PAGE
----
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Cypriot Orthodox Church

From Academic Kids

The ancient Cypriot Orthodox Church is one of the sixteen independent ('autocephalous') Eastern Orthodox churches, which are in communion and in doctrinal agreement with one another but not all subject to one patriarch. The bishop of the capital, Salamis (Constantia), was constituted metropolitan by Emperor Zeno, with the title of archbishop.

This independent position by ancient custom was recognized, against the claims of the Patriarch of Antioch, at the Council of Ephesus (431 CE), and by an edict of the Byzantine emperor Zeno. The church had sent a cogent argument on its own behalf to the Emperor, the alleged body of its reputed founder Barnabas, just then having been most opportunely discovered at Salamis. Zeno confirmed the status of the Church of Cyprus and granted its Archbishop the "three privileges": namely to sign his name in cinnabar, an ink made vermilion by the addition of the mineral cinnabar; to wear purple instead of black robes under his vestments; and to hold an imperial sceptre instead of a normal episcopal crosier.

Cyprus suffered greatly from Arab invasions in the following centuries, and during the reign of Justinian II the cities of Salamis (Constantia), Kourion and Paphos were sacked. At the advice of the Emperor, the Archbishop fled to the Hellespont along with the survivors, and established the city of Nova Justiniana (Greek: Νέα Ιουστινιανή), named after the Emperor, near the city of Cyzicus. In 692 the Quinisext Council (also called "in Trullo") reconfirmed the status and privileges of the exiled Archbishop and in 698, when the Arabs were driven out of Cyprus, the Archbishop returned but retained the title of "Archbishop of Nova Justiniana and All Cyprus": a custom that, along with the "three privileges", continues to this day.

After the establishment of Kingdom of Cyprus the catholic kings gradually reduced the number of orthodox bishops from 14 to 4 and forced those away from their towns. The archbishop was moved from Nicosia to the region of Solia, near Morfou, the bishop of Larnaca was moved to the village of Lefkara etc. Each orthodox bishop was under the catholic bishop of the area. The catholic church tried on occasion to force the orthodox bishops to make concessions on the differences in doctrine and practices between the two churches, sometimes with threats and sometimes using violence and torture, as in the case of the 13 monks in Kantara.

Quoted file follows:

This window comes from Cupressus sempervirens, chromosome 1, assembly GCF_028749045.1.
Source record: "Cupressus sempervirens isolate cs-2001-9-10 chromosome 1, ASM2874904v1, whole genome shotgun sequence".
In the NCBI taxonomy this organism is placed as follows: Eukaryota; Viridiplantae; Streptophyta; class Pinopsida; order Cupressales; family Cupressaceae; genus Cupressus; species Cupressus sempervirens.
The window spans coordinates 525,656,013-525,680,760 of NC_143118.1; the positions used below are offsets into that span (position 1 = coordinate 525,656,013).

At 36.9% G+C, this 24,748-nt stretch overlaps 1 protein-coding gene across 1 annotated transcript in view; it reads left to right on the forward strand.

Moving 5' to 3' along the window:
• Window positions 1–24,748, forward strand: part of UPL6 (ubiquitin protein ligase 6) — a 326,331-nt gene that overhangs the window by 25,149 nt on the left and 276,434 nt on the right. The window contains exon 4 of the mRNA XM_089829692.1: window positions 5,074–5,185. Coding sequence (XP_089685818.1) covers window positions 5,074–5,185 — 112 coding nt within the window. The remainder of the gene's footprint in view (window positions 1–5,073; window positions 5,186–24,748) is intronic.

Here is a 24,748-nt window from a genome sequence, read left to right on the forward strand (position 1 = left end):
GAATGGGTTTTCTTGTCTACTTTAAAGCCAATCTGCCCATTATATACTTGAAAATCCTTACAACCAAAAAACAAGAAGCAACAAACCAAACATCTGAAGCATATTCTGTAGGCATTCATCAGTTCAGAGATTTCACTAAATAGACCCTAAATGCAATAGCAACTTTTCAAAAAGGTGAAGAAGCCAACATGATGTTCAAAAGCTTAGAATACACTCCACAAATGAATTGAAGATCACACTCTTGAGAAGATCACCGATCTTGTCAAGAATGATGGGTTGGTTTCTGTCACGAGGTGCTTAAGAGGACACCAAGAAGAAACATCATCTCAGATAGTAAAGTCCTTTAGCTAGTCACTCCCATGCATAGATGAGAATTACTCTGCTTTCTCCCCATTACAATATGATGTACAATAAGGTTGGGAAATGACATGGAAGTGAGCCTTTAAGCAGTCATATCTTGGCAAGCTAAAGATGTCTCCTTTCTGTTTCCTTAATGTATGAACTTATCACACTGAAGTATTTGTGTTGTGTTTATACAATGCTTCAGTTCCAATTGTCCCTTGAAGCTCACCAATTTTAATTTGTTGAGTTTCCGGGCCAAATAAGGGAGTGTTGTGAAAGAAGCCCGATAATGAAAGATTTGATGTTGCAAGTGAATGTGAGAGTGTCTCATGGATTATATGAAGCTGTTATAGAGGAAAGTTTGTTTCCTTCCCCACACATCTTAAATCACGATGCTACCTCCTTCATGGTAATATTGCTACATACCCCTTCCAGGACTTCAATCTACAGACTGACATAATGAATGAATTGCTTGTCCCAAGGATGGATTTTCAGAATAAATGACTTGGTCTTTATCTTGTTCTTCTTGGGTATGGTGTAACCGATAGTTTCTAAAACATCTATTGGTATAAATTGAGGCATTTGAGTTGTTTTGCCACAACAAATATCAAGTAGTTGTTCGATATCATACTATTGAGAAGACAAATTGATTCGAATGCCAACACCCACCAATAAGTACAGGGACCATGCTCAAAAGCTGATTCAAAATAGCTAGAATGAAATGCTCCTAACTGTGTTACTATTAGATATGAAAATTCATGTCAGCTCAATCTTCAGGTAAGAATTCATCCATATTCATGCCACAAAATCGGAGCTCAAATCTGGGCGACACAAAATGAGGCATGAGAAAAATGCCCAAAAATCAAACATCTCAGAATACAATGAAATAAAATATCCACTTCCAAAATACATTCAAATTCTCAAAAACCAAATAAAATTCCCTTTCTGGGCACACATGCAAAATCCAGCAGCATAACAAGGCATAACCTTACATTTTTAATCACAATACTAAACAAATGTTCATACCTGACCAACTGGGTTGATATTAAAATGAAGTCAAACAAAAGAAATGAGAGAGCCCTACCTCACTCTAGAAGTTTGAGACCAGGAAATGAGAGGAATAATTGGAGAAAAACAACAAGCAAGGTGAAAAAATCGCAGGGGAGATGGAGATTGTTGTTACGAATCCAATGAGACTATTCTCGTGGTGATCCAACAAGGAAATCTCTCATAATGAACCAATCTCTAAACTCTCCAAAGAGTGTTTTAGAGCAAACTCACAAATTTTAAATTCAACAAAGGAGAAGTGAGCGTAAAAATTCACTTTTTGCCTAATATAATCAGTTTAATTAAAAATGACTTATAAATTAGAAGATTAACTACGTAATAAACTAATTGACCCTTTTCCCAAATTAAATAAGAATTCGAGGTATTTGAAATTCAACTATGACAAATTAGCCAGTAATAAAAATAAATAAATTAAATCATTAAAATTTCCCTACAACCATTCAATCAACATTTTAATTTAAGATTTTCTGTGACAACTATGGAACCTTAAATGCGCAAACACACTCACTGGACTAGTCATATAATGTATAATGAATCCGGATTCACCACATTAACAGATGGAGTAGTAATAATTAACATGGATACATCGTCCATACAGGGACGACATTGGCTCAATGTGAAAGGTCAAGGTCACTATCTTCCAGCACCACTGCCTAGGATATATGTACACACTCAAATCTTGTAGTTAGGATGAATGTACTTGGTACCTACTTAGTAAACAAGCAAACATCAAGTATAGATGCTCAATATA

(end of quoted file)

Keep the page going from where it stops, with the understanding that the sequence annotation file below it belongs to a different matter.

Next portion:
The conquest of Cyprus by the Ottoman Empire led to the recognition of the Orthodox church as the only legal christian church. The church was considered by the ottomans to be the political leadership of the christian population (Rum millet) and was responsible for collecting taxes. Because of the different policies of the ottoman empire towards muslim and non muslim citizens, certain christians converted to Islam. These are known in Cyprus with the name "Linopampakoi".

Attempts were made subsequently by the patriarchs of Antioch to claim authority over the Cypriot Church, the last as recently as 1600, but in vain.

The purchase of Cyprus by the british in 1878 allowed more freedom in religious practices, such as the use of bells in churches (which were forbidden under the ottomans). Some linopampakoi took advantage of the political change to convert back to christianity.

John Hackett published "A history of the Orthodox Church of Cyprus" in 1901. At about the same time the church went through a crisis regarding the succession of the archbishop.The two candidates, Kyrillos II and Kyrillos III had mainly political differences (one was a nationalist whereas the other was a moderate).


See also: List of Archbishops of Cyprus

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